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Another Trial Loss Frustrates DOJ's Labor-Market Antitrust Enforcement

May 2, 2023

Another Trial Loss Frustrates DOJ's Labor-Market Antitrust Enforcement

May 2, 2023

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This decision is a serious defeat for the DOJ’s labor-market enforcement agenda because the court did not even let the jury consider the government’s allegations and evidence.

On April 28, 2023, the U.S. Department of Justice’s (DOJ) labor-market enforcement efforts suffered a major loss when a Connecticut federal court ruled that no reasonable juror could convict six executives for violating antitrust laws. In United States v. Patel, the DOJ alleged that an executive orchestrated a no-poach agreement among five companies and their executives relating to the hiring of skilled engineers. But the judge granted the defendants’ joint motion for acquittal at the close of the government’s case, holding that the evidence did not establish the existence of an agreement to allocate the market for skilled engineers. The defeat is the latest and most significant setback in the Antitrust Division’s efforts to prosecute alleged deals to harm competition in labor markets.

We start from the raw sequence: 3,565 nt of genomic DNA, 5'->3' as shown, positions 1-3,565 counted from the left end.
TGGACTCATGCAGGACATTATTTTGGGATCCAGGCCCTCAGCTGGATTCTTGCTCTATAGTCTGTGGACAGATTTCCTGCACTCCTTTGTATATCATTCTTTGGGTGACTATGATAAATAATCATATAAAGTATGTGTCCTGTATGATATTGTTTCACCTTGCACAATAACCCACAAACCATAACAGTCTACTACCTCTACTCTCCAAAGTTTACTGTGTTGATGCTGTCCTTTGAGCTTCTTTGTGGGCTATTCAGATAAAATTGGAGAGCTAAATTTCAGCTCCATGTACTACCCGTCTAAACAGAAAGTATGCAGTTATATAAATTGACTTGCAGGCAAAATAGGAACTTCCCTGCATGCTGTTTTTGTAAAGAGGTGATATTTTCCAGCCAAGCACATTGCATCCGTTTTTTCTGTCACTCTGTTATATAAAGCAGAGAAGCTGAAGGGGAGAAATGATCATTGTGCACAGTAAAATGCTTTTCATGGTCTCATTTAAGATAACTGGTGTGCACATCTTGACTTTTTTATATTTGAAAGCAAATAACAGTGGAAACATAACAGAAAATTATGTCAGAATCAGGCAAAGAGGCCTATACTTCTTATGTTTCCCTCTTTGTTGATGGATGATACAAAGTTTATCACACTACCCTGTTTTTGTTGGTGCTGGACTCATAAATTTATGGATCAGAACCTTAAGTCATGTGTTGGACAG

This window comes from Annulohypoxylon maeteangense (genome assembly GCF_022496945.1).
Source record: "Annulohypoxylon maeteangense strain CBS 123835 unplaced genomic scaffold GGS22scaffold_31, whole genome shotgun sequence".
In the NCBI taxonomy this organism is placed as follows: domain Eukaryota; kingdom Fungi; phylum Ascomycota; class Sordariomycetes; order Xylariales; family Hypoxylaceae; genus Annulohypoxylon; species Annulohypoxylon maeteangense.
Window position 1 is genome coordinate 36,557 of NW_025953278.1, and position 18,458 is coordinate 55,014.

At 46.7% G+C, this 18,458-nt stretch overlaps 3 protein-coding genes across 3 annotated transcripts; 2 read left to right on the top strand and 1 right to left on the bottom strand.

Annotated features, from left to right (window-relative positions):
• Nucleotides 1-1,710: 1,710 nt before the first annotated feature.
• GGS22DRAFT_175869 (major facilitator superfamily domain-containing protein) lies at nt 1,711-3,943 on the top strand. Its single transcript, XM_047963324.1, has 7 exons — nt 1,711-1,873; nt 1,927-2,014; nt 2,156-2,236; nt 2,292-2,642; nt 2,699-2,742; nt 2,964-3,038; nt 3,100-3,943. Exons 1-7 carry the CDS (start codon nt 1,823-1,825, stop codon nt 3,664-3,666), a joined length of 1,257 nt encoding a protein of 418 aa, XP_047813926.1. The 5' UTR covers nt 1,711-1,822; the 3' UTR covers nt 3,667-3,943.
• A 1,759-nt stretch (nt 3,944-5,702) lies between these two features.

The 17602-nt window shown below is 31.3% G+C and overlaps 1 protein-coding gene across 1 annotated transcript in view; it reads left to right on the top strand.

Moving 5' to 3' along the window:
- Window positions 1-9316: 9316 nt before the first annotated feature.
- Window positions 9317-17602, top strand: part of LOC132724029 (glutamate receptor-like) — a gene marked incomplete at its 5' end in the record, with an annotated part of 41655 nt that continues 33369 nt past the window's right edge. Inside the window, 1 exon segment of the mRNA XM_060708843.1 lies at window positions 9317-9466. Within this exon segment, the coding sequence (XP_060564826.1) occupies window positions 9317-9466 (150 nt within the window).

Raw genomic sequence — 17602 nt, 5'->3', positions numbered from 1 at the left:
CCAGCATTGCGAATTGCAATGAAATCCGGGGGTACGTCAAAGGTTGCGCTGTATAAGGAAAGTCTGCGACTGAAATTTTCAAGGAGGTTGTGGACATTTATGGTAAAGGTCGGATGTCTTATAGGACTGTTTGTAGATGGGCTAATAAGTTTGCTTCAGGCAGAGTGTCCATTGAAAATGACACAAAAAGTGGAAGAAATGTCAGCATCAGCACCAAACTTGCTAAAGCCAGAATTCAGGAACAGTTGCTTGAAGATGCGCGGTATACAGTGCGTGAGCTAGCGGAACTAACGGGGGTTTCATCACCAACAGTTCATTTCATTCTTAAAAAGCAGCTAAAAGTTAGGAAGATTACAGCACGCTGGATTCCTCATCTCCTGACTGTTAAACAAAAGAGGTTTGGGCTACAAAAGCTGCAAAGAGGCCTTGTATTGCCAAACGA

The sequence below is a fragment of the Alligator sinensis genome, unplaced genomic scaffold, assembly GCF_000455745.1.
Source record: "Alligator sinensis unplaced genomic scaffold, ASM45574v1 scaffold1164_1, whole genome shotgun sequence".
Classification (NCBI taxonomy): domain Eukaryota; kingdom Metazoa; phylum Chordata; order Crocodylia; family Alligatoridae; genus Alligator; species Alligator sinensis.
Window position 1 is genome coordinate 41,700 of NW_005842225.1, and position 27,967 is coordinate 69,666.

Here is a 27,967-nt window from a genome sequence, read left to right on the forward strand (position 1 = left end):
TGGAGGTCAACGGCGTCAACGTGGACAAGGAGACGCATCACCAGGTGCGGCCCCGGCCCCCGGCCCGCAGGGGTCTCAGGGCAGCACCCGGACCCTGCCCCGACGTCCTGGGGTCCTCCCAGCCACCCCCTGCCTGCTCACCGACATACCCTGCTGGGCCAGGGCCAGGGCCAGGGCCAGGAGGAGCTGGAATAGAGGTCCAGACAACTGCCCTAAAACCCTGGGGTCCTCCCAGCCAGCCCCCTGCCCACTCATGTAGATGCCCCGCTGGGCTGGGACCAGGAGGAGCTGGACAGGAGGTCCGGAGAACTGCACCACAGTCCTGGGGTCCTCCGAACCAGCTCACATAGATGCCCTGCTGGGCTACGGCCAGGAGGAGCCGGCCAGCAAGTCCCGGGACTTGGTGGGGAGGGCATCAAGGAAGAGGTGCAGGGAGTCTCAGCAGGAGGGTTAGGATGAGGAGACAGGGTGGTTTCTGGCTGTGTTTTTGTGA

Key Takeaways

The loss is notable in two important respects:

  • The court dismissed criminal antitrust charges mid-trial under Federal Rule of Criminal Procedure 29(a)—a rare procedure that removed the case from consideration by the jury.
  • The court concluded that the DOJ’s evidence did not establish actual labor market allocation and found as a matter of law that the alleged no-poach agreement did not deserve per se condemnation.


This decision is a serious defeat for the DOJ’s labor-market enforcement agenda because the court did not even let the jury consider the government’s allegations and evidence. Federal Rule of Criminal Procedure 29(a) mandates “enter[ing] a judgment of acquittal of any offense for which the evidence is insufficient to sustain a conviction.” The court found that, based on the evidence the DOJ presented at trial, no rational juror could have found beyond a reasonable doubt that the essential elements of a crime were proven.